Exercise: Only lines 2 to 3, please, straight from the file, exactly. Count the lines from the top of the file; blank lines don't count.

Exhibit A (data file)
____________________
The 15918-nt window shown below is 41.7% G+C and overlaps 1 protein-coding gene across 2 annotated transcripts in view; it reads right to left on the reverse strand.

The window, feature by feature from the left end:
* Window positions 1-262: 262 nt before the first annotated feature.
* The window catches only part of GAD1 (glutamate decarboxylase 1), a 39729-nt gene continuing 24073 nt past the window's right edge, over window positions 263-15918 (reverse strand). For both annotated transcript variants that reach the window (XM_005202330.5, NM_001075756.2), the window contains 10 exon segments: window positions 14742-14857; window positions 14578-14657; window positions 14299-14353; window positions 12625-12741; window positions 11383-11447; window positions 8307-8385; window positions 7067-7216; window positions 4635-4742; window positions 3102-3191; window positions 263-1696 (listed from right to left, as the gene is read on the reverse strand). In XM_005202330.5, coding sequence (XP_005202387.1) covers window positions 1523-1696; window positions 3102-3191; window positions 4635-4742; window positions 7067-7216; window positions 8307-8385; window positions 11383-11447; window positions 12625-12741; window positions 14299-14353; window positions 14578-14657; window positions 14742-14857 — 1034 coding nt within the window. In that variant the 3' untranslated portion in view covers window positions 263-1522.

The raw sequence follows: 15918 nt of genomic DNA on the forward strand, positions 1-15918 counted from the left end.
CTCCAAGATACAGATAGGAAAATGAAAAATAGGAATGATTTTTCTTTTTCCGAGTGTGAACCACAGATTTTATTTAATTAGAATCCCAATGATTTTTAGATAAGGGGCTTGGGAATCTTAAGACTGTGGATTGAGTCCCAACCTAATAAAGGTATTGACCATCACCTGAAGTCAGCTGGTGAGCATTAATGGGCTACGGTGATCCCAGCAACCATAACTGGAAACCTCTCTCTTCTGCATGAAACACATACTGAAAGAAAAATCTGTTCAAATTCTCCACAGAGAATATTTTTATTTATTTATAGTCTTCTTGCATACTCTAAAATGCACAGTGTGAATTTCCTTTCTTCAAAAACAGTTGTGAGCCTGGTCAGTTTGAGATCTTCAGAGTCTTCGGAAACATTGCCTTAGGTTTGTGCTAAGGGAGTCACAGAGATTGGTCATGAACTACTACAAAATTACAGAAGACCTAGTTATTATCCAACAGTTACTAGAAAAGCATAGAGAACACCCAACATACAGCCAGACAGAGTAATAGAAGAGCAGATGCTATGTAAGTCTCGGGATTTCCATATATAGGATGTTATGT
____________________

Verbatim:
The window, feature by feature from the left end:
* Window positions 1-262: 262 nt before the first annotated feature.